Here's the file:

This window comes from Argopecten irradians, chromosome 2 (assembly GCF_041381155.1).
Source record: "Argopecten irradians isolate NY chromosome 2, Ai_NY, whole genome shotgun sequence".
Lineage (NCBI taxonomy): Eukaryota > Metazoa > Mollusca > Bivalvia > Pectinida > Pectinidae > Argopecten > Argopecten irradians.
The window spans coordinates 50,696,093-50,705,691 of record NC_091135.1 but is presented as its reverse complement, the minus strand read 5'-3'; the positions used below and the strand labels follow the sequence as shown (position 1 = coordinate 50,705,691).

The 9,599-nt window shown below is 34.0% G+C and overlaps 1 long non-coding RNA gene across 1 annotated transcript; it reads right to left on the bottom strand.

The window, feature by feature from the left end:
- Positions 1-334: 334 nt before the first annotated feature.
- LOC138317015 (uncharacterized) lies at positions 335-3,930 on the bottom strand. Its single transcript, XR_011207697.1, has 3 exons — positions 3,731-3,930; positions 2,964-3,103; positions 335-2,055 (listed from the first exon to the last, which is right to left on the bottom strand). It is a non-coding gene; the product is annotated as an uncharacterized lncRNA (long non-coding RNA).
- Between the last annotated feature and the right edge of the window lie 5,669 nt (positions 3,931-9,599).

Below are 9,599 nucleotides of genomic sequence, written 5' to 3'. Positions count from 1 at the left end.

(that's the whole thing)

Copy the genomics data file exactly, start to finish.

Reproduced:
This window comes from Argopecten irradians, chromosome 2 (assembly GCF_041381155.1).
Source record: "Argopecten irradians isolate NY chromosome 2, Ai_NY, whole genome shotgun sequence".
Lineage (NCBI taxonomy): Eukaryota > Metazoa > Mollusca > Bivalvia > Pectinida > Pectinidae > Argopecten > Argopecten irradians.
The window spans coordinates 50,696,093-50,705,691 of record NC_091135.1 but is presented as its reverse complement, the minus strand read 5'-3'; the positions used below and the strand labels follow the sequence as shown (position 1 = coordinate 50,705,691).

The 9,599-nt window shown below is 34.0% G+C and overlaps 1 long non-coding RNA gene across 1 annotated transcript; it reads right to left on the bottom strand.

The window, feature by feature from the left end:
- Positions 1-334: 334 nt before the first annotated feature.
- LOC138317015 (uncharacterized) lies at positions 335-3,930 on the bottom strand. Its single transcript, XR_011207697.1, has 3 exons — positions 3,731-3,930; positions 2,964-3,103; positions 335-2,055 (listed from the first exon to the last, which is right to left on the bottom strand). It is a non-coding gene; the product is annotated as an uncharacterized lncRNA (long non-coding RNA).
- Between the last annotated feature and the right edge of the window lie 5,669 nt (positions 3,931-9,599).

Below are 9,599 nucleotides of genomic sequence, written 5' to 3'. Positions count from 1 at the left end.